There was a significant association between prematurity and duration of maternal triple ART. As seen in Table 2, both crude and adjusted prematurity rates per 100 observation days demonstrated a significant statistical association with duration of maternal ART (P < 0.001). An association between prematurity risk and reduced exposure to triple ART in pregnancy was present regardless of CD4 strata. Proportions were similar, 58 and 56% of women with lower or higher CD4 cell counts, respectively, had premature deliveries if triple ART were used in pregnancy for less than 1 month. The protective effect of triple ART was similar across CD4 categories with reduction in the risk of prematurity by 85% according to Mantel–Hanszel OR (Table 3). The association between triple ART and prematurity was confirmed in the multivariate analysis in which a protective effect of longer treatment courses was noted. A protective effect associated with higher CD4 cell counts was also noted.
Low birth weight
Birth weight measures were available for 496 infants. Infants born before 37 weeks gestation (n = 564) were excluded, as the attempt was to evaluate low birth weight independent of prematurity. Birth weight analyses exploring potential associations with maternal baseline and treatment parameters were not performed due to the small proportion of patients. Low birth weight (<2.5 kg) was present in 11.5% of infants, a finding not inferior to country-wide statistics for the general population of Malawi and Mozambique. Growth parameters to 18 months of age for children in this cohort were previously reported .
Anemia defined as hemoglobin lower than 8.0 g/100 ml up to 6 months postpartum from ART initiation (in patients with baseline pre-ART hemoglobin higher than 8.0 g/100 ml) was present in 226 of 2670 women (7.8%). The difference in anemia between patients receiving zidovudine-based triple ART and stavudine-based triple ART was 1% (3.99% in zidovudine arm vs. 3.0% in stavudine arm) in the first 6 weeks postpartum and 2.7% in the first 6 months postpartum (8.3% vs. 5.6% respectively; P = 0.03). Grade 3 or 4 liver toxicities were observed in 69 of 3273 women (2.1%). Grade 3 or 4 skin rashes were present in 80 of 3273 women (2.4%) and Steven–Johnsons Syndrome diagnosed in 39 (1.2%). A high number of adverse reactions (109/3273 women, 3.5%) were due to peripheral neuropathy, which developed late in the postpartum period. Cases of toxicity concurrent with antiretroviral use were low considering the high background morbidity. No toxicity-related deaths occurred. The number of women who required a change in alternate ART treatment due to toxicities was 367 (11.2%), 171 (5.2%) of whom had severe adverse reactions. Approximately one-third of patients who switched ART after several months of therapy did so due to the development of peripheral neuropathy. The remaining 258 women (7.9%) switched ART because of the development of liver toxicities, skin rash, Steven–Johnson Syndrome, or anemia.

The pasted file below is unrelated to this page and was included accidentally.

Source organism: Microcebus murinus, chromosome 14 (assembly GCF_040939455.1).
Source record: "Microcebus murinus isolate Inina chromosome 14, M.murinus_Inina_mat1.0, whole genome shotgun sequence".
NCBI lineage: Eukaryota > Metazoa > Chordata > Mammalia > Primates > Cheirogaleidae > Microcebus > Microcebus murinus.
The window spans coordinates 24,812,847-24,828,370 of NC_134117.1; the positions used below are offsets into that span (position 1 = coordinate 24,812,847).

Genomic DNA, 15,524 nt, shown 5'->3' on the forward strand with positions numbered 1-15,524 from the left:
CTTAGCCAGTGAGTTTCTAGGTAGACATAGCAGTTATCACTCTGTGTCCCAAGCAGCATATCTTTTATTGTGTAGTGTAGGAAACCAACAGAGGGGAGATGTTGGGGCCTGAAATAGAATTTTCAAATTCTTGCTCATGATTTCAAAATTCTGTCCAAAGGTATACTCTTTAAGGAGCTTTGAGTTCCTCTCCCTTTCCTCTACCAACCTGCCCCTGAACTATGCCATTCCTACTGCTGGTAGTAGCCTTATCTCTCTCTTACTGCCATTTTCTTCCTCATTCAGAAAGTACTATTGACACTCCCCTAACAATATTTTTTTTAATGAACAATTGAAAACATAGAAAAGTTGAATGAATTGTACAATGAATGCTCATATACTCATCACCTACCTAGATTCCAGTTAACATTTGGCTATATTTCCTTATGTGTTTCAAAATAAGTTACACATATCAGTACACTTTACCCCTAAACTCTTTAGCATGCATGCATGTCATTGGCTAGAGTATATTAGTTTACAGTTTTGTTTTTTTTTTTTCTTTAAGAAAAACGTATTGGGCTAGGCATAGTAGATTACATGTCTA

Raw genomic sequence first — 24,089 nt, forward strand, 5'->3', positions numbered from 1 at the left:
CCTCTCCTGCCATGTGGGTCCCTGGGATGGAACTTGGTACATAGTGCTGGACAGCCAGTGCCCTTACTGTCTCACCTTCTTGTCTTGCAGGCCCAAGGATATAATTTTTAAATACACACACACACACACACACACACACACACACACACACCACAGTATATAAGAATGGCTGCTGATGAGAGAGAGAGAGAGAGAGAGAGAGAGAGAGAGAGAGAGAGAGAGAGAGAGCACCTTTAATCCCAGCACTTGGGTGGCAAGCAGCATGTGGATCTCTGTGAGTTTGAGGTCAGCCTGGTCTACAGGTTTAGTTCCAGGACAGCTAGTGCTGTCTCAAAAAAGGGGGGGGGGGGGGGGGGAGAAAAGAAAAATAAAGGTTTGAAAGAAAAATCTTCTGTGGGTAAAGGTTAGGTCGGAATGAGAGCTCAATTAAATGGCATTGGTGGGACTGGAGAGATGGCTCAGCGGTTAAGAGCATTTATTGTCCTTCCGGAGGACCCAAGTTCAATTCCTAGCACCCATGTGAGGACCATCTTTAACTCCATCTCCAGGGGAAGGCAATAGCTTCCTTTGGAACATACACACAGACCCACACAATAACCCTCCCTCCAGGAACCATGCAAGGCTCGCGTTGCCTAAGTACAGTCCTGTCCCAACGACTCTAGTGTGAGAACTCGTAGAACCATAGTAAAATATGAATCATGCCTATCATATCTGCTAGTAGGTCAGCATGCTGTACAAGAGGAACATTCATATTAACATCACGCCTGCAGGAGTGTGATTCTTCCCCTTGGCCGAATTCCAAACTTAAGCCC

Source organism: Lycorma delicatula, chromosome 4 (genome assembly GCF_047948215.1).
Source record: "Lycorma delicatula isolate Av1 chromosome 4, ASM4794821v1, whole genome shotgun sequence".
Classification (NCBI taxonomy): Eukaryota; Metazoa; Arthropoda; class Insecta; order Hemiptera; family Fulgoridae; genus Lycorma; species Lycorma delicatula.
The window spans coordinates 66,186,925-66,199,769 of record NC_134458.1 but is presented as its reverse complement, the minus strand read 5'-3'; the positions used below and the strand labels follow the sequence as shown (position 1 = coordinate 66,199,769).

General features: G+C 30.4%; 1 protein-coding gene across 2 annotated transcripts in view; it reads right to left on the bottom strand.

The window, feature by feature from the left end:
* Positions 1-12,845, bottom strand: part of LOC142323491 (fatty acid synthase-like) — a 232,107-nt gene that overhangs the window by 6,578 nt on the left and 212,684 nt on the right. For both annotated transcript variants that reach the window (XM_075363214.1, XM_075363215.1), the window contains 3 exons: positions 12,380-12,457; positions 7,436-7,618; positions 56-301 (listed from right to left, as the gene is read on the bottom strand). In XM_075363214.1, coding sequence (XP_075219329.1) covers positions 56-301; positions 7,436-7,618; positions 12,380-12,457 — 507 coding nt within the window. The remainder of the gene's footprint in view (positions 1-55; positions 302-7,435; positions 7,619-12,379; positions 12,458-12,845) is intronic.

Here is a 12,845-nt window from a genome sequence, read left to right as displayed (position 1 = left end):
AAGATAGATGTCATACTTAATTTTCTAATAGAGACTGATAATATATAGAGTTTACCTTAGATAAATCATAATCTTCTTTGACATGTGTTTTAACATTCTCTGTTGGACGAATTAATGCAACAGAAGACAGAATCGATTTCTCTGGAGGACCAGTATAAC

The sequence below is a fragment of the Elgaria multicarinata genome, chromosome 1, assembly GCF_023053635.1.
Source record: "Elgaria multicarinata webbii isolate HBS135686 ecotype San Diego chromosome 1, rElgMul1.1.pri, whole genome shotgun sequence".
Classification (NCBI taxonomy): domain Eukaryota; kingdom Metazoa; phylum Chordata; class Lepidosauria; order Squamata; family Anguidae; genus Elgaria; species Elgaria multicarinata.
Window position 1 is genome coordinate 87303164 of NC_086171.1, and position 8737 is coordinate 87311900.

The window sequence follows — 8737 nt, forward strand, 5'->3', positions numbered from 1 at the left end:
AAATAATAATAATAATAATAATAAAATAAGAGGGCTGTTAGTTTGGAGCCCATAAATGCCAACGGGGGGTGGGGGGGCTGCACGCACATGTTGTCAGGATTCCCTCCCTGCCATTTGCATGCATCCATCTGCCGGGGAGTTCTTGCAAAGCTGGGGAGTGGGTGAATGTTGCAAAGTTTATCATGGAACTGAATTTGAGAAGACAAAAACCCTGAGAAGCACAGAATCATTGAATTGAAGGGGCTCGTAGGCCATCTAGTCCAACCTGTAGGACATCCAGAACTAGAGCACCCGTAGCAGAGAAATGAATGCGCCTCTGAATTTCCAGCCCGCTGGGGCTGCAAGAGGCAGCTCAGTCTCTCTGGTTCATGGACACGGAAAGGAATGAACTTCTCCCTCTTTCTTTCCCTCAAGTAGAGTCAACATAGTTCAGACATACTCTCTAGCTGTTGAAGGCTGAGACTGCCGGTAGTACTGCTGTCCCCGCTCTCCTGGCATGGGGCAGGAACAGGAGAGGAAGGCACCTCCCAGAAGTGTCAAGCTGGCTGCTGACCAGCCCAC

HIV-1 infection has been shown to be associated with adverse pregnancy outcomes in prior studies conducted in sub-Saharan Africa [16–19]. Wherever cohorts of HIV-infected and uninfected pregnant women were compared in resource-limited settings, pregnant women with HIV infection fared worse. In addition to a significantly higher mortality risk, HIV-infected women have consistently higher rates of problems throughout gestation including prematurity, low birth weight, fetal demise, and perinatal mortality [6–19]. A South African study demonstrated that HIV was strongly associated with adverse pregnancy outcomes in a prospective cohort of 3465 women of whom 1449 were HIV-infected . Similar findings were reported in Tanzania where HIV-infected women had a much higher likelihood of small for gestational age infants, preterm births, and perinatal death . Among patients with HIV, the ones with most advanced disease are at higher risk of dying, regardless of pregnancy status . Pregnant patients with AIDS, anemia, and poor nutrition have worse fetal outcomes, as measured by the same parameters . Patients with advanced disease are most likely to receive triple ART. As a consequence, a number of studies have linked triple ART to worse pregnancy outcomes [21–23], although in many settings, receipt of ART is a marker for advanced disease, which in itself is linked to an adverse endpoint. In early large-scale studies , it was demonstrated that the pivotal variable for an adverse outcome is AIDS, whereas the use of triple ART can often represent a surrogate marker for this condition.